This is why I am often amused when I see or hear the likes of General Abdulsalam Abubakar preaching peace in Nigeria without a mention of justice, equity and fair play. Such preachments sound shallow and indeed are a sham. Sustainable peace can only be built on those three pillars. How I wish, these revered gentlemen and women, will mount a campaign for the enthronement of justice, equity and fair play in the conduct of national affairs. If they do, then the chances of having true peace will be greatly enhanced. They keep mute as evil is being committed and only to come out once in a while to dramatize peace accords. Let’s take the present accord for peace for example and ask a few pertinent questions: How can the presidential candidates maintain peace if the election is rigged? How can peace be assured if INEC decides not to allow the votes of Nigerians to count? How can peace be achieved if the security forces determine to intimidate some voters and prevent or frighten them from casting their votes? How can peace be achieved if EFCC is used by the party in power to harass, arrest and discomfiture opposition party leaders/ contestants? Why is the peace committee silent on the controversy over the 2018 electoral bill? Are they not aware that this could be a major disruption of the peace they are trying to guarantee? It would be a much more worthwhile effort if this committee can intervene now and use their goodwill to resolve or detonate this potential bomb that could fully destabilize the peace which we desire.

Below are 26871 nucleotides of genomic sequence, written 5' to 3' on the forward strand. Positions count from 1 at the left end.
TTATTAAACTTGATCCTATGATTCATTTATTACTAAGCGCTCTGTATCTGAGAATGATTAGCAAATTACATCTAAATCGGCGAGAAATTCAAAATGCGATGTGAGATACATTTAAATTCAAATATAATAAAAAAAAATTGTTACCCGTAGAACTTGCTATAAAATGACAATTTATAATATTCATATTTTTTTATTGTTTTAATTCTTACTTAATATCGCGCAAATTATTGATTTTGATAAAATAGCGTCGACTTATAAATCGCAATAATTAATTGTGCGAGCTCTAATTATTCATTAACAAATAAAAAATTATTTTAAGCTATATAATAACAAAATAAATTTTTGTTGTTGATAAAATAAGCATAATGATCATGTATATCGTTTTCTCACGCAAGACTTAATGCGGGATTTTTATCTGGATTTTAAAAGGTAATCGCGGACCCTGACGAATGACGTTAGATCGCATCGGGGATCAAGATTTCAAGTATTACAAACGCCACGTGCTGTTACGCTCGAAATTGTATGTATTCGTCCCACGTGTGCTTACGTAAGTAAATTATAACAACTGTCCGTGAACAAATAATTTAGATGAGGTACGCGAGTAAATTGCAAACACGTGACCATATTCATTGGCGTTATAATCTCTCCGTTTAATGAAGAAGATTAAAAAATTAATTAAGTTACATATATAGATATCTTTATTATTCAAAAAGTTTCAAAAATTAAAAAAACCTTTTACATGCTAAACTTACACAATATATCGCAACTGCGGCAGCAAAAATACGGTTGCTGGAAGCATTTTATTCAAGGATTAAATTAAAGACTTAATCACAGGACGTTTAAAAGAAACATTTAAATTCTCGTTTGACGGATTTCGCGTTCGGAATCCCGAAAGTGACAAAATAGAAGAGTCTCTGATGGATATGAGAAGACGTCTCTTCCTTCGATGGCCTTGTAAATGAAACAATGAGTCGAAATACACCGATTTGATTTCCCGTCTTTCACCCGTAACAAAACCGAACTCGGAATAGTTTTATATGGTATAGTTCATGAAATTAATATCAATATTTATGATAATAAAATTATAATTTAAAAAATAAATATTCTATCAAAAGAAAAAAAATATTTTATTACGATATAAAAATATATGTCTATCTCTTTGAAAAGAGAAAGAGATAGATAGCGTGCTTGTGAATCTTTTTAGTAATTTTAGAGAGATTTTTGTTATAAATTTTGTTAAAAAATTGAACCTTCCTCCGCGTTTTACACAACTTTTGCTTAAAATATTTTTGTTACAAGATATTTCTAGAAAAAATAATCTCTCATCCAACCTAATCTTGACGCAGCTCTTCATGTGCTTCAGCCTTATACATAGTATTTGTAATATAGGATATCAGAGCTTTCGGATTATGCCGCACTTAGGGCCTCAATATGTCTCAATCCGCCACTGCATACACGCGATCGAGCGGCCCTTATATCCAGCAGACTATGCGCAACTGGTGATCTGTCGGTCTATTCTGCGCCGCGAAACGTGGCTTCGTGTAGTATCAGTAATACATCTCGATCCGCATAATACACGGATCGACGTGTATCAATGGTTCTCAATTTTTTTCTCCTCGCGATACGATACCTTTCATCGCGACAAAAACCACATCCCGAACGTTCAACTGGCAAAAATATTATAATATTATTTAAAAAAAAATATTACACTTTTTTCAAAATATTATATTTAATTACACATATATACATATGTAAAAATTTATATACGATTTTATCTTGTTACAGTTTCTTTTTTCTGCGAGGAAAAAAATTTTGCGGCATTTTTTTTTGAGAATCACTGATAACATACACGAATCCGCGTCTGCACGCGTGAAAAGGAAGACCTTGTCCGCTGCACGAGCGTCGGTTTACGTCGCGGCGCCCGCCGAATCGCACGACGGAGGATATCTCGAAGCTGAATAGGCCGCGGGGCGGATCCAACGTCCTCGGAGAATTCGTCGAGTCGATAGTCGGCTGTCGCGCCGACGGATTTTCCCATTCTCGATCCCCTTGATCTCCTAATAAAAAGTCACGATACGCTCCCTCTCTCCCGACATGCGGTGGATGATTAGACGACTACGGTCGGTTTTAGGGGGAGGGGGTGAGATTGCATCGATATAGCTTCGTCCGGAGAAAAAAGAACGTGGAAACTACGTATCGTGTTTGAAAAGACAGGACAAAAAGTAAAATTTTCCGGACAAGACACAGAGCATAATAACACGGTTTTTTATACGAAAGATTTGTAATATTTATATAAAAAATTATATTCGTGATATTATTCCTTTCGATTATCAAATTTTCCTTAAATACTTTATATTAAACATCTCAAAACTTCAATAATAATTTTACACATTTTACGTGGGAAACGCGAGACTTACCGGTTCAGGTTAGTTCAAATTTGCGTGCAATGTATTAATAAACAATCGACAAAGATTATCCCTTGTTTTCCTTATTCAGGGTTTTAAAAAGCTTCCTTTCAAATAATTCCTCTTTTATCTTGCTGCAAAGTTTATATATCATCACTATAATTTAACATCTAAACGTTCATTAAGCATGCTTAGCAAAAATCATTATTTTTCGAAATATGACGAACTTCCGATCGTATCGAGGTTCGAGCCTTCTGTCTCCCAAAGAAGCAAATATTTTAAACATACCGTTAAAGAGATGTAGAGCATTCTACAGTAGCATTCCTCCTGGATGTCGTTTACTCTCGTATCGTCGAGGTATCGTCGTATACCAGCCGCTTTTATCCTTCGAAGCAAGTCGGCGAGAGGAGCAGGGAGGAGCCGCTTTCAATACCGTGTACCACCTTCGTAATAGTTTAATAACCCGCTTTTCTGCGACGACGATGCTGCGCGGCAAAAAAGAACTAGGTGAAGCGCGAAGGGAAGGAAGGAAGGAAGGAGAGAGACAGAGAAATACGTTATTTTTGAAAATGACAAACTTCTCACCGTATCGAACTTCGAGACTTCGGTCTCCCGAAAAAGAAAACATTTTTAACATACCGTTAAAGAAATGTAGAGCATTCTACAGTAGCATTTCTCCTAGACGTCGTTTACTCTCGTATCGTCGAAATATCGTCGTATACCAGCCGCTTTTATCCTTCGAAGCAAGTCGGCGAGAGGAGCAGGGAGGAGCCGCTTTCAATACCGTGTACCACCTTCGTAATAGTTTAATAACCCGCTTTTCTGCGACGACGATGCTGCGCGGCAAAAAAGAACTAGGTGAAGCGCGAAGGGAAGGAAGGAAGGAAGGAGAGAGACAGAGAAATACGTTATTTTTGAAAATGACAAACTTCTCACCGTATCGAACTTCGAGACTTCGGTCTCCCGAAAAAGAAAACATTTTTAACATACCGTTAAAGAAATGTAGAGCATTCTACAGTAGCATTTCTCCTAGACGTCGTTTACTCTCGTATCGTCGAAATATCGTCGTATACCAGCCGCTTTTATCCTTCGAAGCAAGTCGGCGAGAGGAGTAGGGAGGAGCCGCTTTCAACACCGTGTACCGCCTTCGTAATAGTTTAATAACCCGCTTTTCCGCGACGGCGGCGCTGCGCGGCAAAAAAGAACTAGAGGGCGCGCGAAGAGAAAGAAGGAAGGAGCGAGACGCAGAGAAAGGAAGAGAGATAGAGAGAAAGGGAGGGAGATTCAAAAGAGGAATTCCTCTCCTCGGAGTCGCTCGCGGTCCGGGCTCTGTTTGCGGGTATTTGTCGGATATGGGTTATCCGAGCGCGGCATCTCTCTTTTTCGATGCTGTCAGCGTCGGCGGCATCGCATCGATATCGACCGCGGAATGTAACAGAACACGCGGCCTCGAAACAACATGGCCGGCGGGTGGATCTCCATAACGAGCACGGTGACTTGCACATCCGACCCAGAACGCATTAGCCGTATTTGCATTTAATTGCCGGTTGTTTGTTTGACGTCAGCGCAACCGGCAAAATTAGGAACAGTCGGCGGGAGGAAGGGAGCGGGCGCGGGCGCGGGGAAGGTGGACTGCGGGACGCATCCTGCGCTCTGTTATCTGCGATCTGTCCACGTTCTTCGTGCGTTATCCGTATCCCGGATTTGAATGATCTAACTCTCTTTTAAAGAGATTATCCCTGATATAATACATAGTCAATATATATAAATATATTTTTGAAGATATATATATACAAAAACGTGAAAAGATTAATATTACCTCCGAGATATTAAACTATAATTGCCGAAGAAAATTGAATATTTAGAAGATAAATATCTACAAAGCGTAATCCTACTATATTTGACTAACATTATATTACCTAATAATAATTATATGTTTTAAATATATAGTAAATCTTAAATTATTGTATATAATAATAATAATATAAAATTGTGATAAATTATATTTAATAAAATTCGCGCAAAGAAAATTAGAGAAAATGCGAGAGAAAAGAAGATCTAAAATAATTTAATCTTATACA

Have we considered what will happen if the National Assem bly overrides the President’s veto and goes ahead to pass the bill into law? What will happen, if the Executive and INEC ignore the new law? Have we considered what will happen if INEC goes ahead to conduct the election with the old law or even if it does so with the new law? We have a potentially major crisis brewing and if we are serious about peace, this is what we should be focusing on, not just the drama of signing accords which may fail with the minimum test. 2015 elections ended peacefully, not because an accord for peace was signed but because Jonathan is a man of peace who repeatedly said that no man’s ambition was worth the blood of any Nigerian. And he allowed INEC to conduct the elections to the best of its abilities with no official intervention. There was no reported intimidation of the opposition parties and when the test came, Jonathan lived up to his word. That is what must happen in 2019 if we truly desire a peaceful election. But above all, all votes must count, no one should be disenfranchised and let the vote be counted for whom it was cast for. The moment we can guarantee these, there will be peace. Unfortunately these are not in the hands of all the presidential candidates. They are essentially in the hands of the government of the day. May God help them to do justice to all.
Mazi Sam Ohuabunwa OFR, FPSN